Italy acquits Google Three

An Italian appeals court has acquitted three Google executives of 2010 charges of having violated the privacy of an Italian boy with autism.

The three were arrested after a video of the boy being bullied was posted on the site in 2006.

The court’s decision overturned a previous ruling in 2010 which had sentenced the executives to jail. At the moment the court is not saying why the case had been thrown out.

As might be expected, Google is happy with the news.  Google policy manager Giorgia Abeltino told the press here that he was happy the earlier decision was not confirmed, and that the court of appeals recognised the innocence of his colleagues.

Abeltino said that Google’s thoughts are with the boy and his family for the difficult moments they have endured.

In 2006 four students at a Turin school uploaded a mobile phone clip to Google Video in 2006 showing them bullying the boy.

But for some reason the prosecutors blamed Google for the event, pointing out that the video remained online for two months even though some Web users had already posted comments asking for it to be taken down.

The complaint was brought by an Italian advocacy group for people with Down’s Syndrome, Vivi Down, and the boy’s father.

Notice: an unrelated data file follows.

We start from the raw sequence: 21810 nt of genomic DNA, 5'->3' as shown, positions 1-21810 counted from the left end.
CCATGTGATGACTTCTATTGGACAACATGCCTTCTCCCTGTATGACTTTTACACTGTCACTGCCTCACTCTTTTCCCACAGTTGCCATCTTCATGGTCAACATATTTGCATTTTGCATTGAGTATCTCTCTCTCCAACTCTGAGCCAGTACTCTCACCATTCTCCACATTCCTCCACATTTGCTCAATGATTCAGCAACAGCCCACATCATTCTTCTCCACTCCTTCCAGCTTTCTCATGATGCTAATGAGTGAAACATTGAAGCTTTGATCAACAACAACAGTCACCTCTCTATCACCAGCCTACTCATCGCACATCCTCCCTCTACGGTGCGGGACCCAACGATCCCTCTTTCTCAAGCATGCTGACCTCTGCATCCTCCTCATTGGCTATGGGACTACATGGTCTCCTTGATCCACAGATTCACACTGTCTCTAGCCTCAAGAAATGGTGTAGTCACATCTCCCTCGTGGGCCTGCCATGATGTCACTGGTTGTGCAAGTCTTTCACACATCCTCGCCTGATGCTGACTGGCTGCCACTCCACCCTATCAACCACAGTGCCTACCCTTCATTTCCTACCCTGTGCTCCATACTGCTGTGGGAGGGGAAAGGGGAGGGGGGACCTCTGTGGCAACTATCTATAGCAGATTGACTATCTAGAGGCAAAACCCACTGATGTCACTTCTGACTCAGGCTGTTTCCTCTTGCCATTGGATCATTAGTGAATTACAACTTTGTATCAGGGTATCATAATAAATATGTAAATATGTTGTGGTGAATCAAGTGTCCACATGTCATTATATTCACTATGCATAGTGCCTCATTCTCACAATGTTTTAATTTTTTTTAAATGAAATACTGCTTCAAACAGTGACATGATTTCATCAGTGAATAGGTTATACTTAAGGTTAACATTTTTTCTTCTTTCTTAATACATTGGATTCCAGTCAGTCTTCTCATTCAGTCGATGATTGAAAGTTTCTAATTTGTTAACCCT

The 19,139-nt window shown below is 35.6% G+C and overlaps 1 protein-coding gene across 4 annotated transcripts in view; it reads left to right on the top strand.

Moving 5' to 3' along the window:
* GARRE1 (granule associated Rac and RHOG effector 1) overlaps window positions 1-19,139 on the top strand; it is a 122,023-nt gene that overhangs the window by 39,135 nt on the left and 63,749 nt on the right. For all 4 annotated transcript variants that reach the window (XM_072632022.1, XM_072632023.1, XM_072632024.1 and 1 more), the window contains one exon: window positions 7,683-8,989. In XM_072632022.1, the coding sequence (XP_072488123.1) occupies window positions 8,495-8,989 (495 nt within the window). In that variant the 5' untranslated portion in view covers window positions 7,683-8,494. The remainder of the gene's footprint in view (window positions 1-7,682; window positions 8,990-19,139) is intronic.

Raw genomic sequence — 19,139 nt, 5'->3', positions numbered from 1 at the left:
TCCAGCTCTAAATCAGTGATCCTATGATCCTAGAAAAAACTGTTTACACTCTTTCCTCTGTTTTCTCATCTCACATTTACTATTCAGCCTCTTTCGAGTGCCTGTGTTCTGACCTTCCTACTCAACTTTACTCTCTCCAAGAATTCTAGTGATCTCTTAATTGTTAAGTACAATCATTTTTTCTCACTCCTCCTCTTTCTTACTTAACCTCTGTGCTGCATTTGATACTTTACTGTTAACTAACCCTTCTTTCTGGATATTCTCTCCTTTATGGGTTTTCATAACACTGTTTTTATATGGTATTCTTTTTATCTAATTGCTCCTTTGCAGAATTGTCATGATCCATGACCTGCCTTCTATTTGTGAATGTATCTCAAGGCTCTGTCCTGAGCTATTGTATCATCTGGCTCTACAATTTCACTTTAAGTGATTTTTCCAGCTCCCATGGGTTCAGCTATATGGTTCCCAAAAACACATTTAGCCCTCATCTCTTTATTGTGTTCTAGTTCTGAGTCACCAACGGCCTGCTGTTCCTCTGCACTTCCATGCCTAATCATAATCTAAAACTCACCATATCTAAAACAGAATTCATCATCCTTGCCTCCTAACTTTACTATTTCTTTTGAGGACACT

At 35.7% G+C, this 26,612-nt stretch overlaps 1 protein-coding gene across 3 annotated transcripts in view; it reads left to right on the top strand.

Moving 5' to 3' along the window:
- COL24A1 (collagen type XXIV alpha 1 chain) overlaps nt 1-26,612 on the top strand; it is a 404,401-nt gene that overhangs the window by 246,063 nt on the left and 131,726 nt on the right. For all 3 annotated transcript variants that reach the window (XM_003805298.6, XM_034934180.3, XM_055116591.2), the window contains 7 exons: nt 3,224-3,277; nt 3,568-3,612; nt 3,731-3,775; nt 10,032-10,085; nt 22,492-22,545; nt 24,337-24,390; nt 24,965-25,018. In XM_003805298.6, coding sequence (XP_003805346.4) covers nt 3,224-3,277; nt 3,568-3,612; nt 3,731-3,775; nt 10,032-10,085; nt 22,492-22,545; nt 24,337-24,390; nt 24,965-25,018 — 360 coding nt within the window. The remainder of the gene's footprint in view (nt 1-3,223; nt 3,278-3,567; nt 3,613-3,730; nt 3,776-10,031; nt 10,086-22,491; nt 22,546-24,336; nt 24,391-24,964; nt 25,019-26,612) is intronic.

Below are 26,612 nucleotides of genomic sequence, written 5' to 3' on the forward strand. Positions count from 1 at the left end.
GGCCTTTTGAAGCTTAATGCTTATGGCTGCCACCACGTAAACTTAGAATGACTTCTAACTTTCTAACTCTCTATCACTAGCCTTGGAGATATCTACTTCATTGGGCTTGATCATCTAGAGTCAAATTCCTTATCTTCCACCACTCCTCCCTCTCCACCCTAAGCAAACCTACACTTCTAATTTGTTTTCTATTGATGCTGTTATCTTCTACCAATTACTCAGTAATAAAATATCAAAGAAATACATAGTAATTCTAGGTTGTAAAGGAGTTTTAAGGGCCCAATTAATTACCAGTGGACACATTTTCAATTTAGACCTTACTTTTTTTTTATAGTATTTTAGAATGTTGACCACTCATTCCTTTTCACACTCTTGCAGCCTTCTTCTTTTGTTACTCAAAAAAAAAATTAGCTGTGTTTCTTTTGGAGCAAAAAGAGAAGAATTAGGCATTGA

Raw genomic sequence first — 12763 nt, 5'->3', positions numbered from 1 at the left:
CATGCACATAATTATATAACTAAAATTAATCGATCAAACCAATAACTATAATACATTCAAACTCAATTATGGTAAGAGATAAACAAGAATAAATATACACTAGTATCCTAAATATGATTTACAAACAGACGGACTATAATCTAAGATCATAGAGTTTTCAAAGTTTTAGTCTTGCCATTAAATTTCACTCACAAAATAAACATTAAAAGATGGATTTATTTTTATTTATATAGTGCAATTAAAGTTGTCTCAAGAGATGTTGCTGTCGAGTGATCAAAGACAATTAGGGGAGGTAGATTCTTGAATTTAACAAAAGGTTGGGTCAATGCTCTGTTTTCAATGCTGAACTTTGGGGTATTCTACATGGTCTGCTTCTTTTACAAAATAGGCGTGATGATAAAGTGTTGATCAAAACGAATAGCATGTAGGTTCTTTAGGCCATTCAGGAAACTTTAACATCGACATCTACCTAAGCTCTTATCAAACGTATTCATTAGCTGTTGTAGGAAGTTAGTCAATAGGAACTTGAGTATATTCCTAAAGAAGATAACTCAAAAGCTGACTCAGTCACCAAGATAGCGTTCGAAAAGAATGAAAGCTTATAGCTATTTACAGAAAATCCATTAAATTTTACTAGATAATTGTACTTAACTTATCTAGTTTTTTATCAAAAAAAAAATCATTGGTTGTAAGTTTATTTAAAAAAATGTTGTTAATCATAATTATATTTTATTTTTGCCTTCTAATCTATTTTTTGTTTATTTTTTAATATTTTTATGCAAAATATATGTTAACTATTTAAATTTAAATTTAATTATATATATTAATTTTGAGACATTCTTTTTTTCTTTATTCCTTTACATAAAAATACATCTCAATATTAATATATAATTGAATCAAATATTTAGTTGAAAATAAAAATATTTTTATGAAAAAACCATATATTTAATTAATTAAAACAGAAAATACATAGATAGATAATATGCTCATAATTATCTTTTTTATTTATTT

They were initially successful. In February 2010, a court gave each of the three Google executives, none of whom were based in Italy, a six-month suspended jail sentence. Google pointed out that the executives had nothing to do with the upload and could not have taken it down even if they wanted.

Google claimed to have removed the video immediately after being notified and cooperated with Italian coppers to help identify the bullies.

But the case has exposed some jolly odd aspects. Vivi Down was only involved because it was named by the boys in the video. The boy had autism, not Down’s and they wanted to make sure that message was heard.

The enthusiasm with which prosecutors took to Google was considered suspect in the press here. Italy’s PM Silvio Berlusconi was also engaged in a war with YouTube of the publishing of his piss poor television company’s god-awful television programmes on the site.  That particular lawsuit is still ongoing.